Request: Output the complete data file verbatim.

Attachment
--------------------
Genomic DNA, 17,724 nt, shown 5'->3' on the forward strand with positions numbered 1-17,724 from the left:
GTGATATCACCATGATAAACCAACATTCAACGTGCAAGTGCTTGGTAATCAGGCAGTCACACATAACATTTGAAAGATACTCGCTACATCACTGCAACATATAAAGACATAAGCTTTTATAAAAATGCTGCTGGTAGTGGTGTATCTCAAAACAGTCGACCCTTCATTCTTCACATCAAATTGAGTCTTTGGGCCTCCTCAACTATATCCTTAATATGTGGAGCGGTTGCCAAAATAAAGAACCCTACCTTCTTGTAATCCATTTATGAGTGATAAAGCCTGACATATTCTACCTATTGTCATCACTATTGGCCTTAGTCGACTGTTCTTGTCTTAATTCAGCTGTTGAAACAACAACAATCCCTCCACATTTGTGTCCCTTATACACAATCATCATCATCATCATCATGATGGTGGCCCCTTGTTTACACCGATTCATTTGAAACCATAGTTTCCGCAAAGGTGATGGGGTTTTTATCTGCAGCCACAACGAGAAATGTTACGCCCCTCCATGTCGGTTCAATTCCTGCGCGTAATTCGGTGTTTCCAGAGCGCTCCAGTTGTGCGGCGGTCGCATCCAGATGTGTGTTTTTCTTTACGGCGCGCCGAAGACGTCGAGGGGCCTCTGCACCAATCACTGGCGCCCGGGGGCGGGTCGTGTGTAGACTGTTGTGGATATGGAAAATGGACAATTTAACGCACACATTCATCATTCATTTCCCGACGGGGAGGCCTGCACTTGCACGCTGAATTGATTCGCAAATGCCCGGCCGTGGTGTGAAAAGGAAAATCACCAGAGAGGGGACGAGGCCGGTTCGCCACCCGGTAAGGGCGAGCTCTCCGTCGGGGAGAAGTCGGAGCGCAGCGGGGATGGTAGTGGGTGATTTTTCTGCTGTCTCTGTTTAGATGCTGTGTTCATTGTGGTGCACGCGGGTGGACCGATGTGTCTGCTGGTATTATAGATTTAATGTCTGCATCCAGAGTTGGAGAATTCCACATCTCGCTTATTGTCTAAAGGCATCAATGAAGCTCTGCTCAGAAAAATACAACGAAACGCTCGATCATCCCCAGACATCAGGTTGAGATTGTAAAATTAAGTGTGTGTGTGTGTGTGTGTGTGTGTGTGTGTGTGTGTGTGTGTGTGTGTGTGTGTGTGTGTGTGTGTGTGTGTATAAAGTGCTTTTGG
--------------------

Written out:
Genomic DNA, 17,724 nt, shown 5'->3' on the forward strand with positions numbered 1-17,724 from the left:
GTGATATCACCATGATAAACCAACATTCAACGTGCAAGTGCTTGGTAATCAGGCAGTCACACATAACATTTGAAAGATACTCGCTACATCACTGCAACATATAAAGACATAAGCTTTTATAAAAATGCTGCTGGTAGTGGTGTATCTCAAAACAGTCGACCCTTCATTCTTCACATCAAATTGAGTCTTTGGGCCTCCTCAACTATATCCTTAATATGTGGAGCGGTTGCCAAAATAAAGAACCCTACCTTCTTGTAATCCATTTATGAGTGATAAAGCCTGACATATTCTACCTATTGTCATCACTATTGGCCTTAGTCGACTGTTCTTGTCTTAATTCAGCTGTTGAAACAACAACAATCCCTCCACATTTGTGTCCCTTATACACAATCATCATCATCATCATCATGATGGTGGCCCCTTGTTTACACCGATTCATTTGAAACCATAGTTTCCGCAAAGGTGATGGGGTTTTTATCTGCAGCCACAACGAGAAATGTTACGCCCCTCCATGTCGGTTCAATTCCTGCGCGTAATTCGGTGTTTCCAGAGCGCTCCAGTTGTGCGGCGGTCGCATCCAGATGTGTGTTTTTCTTTACGGCGCGCCGAAGACGTCGAGGGGCCTCTGCACCAATCACTGGCGCCCGGGGGCGGGTCGTGTGTAGACTGTTGTGGATATGGAAAATGGACAATTTAACGCACACATTCATCATTCATTTCCCGACGGGGAGGCCTGCACTTGCACGCTGAATTGATTCGCAAATGCCCGGCCGTGGTGTGAAAAGGAAAATCACCAGAGAGGGGACGAGGCCGGTTCGCCACCCGGTAAGGGCGAGCTCTCCGTCGGGGAGAAGTCGGAGCGCAGCGGGGATGGTAGTGGGTGATTTTTCTGCTGTCTCTGTTTAGATGCTGTGTTCATTGTGGTGCACGCGGGTGGACCGATGTGTCTGCTGGTATTATAGATTTAATGTCTGCATCCAGAGTTGGAGAATTCCACATCTCGCTTATTGTCTAAAGGCATCAATGAAGCTCTGCTCAGAAAAATACAACGAAACGCTCGATCATCCCCAGACATCAGGTTGAGATTGTAAAATTAAGTGTGTGTGTGTGTGTGTGTGTGTGTGTGTGTGTGTGTGTGTGTGTGTGTGTGTGTGTGTGTGTGTGTGTGTGTATAAAGTGCTTTTGG